Welcome to the Creative Writing Blog for Seattle University!

Hi, Everybody! I'm Sharon Cumberland, the Director of Seattle U's Creative Writing Program. I'm starting this blog so that our English majors--both CW and Lit--will know what's going on in the program--our readings, our trips to the opera, our free "Writer's Chronicles"--as well as getting information about our successful grads and their publications. This will be the place for faculty, students, alums and friends of the program to talk to each other, find out what's up,and talk about craft. Come join us!

Monday, March 7, 2011

CW Grad Jill Charles Published "Marlene's Piano"!

One of our first CW grads, Jill Charles, has made good by publishing her first novel, Marlene's Piano, as a POD--Print-on-Demand ebook. Jill is from Spokane and lives in Chicago now, and has worked as a journalist and a school administrator. Check out her book page at Amazon Authors or this link to the publisher: http://www.booklocker.com/books/4109.html.

I think it's great to use POD as a way to get your work out to the public and to develop a following. I'm sure that Jill will be glad to tell us about her experience, and the Booklocker website has a really interesting discussion about the relationship between traditional print books sold in bookstores and print-on-demand books sold online. A lot of you may be wondering about the process of getting your work out online and still making money (as opposed to just publishing your work for free on a website). Let's get Jill to talk to us about the process and her success using this method to attract readers to her work.

I'd also like to get a thread going about Jill's process of writing and completing her novel--whether she wrote short stories first, what her writing day is like, whether she studied CW after she left SU. Talk to us, Jill! And congrats on your fist novel-may it be the first of many!


  1. Dear Sharon,

    It's always good to hear from you and I'd be happy to answer any questions the other writers have.

  2. Here are some of my thoughts on the process of writing and self-publishing my book.

    Marlene’s Piano took a total of nine years from idea to publication. I wrote it all out by hand and typed, edited and rewrote extensively for five years, then spent three years sending query letters and emails to agents. I also had two friends proofread the book for writing critique and historical accuracy. I tend to write first and then research to see if what I wrote was actually plausible for the 1920s and 30s.

    Early on, I decided that I would query 300 agents and if none agreed to represent the book, I would self-publish. Booklocker.com was a very good publisher for me, charging less than others such as Xlibris and Amazon and always giving me full control of the copyright and right to publish the book or any part of anywhere else. Not all print-on-demand publishers allow the writer that freedom and some charge extra for a copyright and ISBN. If you want to self-publish, do your research. Booklocker.com is an independent family business and its books are listed on Amazon.com and available to bookstores through the book retailer Ingraham.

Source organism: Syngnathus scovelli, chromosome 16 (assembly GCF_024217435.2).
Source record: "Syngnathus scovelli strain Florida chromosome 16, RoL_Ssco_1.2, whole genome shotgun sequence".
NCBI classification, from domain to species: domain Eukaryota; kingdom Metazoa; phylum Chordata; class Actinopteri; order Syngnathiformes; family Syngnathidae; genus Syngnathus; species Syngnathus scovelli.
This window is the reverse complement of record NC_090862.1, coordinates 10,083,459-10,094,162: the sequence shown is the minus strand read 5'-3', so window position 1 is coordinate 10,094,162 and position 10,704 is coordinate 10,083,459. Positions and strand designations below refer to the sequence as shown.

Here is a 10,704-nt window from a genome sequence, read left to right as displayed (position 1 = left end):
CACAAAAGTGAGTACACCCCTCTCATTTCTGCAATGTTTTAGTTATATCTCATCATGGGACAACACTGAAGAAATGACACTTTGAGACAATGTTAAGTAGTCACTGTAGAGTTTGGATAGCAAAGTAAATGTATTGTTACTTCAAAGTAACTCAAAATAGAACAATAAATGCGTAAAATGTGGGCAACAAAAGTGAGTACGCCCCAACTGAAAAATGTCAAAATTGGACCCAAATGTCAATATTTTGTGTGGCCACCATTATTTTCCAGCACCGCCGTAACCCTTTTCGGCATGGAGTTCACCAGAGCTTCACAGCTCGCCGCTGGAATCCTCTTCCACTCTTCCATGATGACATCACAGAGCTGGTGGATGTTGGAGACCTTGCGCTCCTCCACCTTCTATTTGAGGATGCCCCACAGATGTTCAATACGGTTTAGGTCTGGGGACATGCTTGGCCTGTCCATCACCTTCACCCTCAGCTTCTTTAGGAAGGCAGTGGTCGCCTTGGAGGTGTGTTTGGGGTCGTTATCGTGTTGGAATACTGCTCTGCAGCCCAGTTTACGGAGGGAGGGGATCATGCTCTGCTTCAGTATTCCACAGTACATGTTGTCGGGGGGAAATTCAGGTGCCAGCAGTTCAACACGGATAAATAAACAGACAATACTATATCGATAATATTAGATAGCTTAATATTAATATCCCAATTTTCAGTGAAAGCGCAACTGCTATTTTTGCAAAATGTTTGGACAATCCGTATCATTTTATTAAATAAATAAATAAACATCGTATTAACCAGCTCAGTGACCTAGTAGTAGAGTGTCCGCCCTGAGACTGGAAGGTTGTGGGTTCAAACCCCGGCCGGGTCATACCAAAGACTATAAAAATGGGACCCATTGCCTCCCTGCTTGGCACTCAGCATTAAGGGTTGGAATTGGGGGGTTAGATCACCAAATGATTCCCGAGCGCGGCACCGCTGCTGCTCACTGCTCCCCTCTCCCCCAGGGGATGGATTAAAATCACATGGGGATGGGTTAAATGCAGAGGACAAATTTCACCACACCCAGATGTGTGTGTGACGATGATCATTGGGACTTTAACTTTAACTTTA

Since self-publishing, I have sold Marlene’s Piano online, through bookstores, and live at open mics. Live readings of a scene from the book actually generated the most sales. Audiences that heard about Marlene auditioning to play in a hidden, underground speakeasy felt curious and wanted to read more. In the first year I sold 70% of the paperback books from my first print run and earned back most of the money I had invested.

    I had the option of publishing a paperback or an e-book. In 2009, I thought, “Who reads ebooks?” I might reconsider that if I were about to publish now. Ebook sales do not generate as much money per sale for the author but may make the book available to a wider audience.

    Other publications I have had include articles and reviews for Tablet: Magazine of Art and Culture (2002-2005) and chicagoplanjam.com. Both the magazine and website went out of business, but I kept copies of all my published pieces. Dozens of my poems and a few short stories have been published in The Inlander, Poetry Motel, Wild Violet, The Journal of Ordinary Thought and other literary magzines and websites. For every 100 poems I send out for publication, only 1-5% get chosen. I learned not to take this personally or to feel discouraged and to seek out local publications and magazines in other parts of the country that featured writing styles and subjects similar to mine.

    My writing process: I have to admit that I do not now and never have written every single day. I make time to write poems and stories a few times a week and participate in open mic events, which gives me a weekly deadline to produce new poems and immediate live audience feedback. Since graduating from Seattle University, I actually have more time to write. Homework took more of my time and mental energy than a full-time job does!

    When I had a great idea for a story or poem, but no time to complete it, I always wrote the idea down. Sometimes I’d return to these ideas weeks or months later and finish them.